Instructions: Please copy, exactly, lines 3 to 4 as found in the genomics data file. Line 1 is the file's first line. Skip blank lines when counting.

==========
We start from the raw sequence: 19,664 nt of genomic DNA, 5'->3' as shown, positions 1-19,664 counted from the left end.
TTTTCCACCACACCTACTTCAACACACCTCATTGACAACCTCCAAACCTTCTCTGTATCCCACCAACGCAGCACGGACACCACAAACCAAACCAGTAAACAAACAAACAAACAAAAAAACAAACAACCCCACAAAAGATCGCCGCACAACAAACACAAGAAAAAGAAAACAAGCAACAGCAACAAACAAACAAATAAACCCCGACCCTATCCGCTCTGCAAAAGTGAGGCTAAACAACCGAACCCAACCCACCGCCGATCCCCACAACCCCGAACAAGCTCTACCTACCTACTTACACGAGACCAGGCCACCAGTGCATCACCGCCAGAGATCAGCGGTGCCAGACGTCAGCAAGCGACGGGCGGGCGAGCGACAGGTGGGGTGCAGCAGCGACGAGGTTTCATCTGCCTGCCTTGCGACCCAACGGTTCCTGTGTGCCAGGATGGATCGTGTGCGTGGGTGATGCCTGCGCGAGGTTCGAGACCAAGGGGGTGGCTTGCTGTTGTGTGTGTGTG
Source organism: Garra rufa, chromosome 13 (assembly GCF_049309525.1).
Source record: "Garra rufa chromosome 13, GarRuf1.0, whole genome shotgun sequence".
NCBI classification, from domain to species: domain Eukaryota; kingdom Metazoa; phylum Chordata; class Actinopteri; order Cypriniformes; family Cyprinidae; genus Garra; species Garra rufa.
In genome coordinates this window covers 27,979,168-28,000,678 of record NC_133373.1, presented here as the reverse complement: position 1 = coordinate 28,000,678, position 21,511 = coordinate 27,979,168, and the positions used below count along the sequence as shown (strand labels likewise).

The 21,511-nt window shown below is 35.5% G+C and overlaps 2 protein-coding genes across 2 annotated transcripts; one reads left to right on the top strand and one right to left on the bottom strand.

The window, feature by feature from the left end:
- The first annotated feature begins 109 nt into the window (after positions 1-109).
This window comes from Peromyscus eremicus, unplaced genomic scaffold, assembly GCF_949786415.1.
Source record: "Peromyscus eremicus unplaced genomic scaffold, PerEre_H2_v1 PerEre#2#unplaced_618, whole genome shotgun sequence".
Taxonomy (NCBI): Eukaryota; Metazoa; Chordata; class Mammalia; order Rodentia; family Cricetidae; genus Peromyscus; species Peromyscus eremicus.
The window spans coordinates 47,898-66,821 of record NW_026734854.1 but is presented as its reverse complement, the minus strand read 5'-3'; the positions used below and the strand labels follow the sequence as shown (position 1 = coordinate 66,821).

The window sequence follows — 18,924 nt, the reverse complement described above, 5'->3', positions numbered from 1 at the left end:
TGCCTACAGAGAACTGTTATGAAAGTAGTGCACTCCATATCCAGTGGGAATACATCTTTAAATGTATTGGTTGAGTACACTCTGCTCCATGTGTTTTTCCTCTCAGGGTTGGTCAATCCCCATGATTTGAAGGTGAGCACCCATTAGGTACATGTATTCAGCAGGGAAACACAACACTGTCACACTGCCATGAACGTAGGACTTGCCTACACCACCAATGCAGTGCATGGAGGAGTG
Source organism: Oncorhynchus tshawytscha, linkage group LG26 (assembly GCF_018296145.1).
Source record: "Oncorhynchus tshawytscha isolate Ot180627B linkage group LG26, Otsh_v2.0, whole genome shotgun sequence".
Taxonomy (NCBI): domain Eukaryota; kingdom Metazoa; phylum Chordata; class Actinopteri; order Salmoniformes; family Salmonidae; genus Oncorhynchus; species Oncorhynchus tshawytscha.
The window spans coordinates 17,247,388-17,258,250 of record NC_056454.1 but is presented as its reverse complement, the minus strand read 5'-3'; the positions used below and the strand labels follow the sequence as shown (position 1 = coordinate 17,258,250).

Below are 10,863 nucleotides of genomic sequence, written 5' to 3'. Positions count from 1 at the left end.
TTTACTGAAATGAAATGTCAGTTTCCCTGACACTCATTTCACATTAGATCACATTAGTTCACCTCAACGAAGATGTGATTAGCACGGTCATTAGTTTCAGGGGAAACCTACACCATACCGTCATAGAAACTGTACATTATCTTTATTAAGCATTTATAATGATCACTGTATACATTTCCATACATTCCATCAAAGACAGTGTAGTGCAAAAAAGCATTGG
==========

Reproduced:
Source organism: Garra rufa, chromosome 13 (assembly GCF_049309525.1).
Source record: "Garra rufa chromosome 13, GarRuf1.0, whole genome shotgun sequence".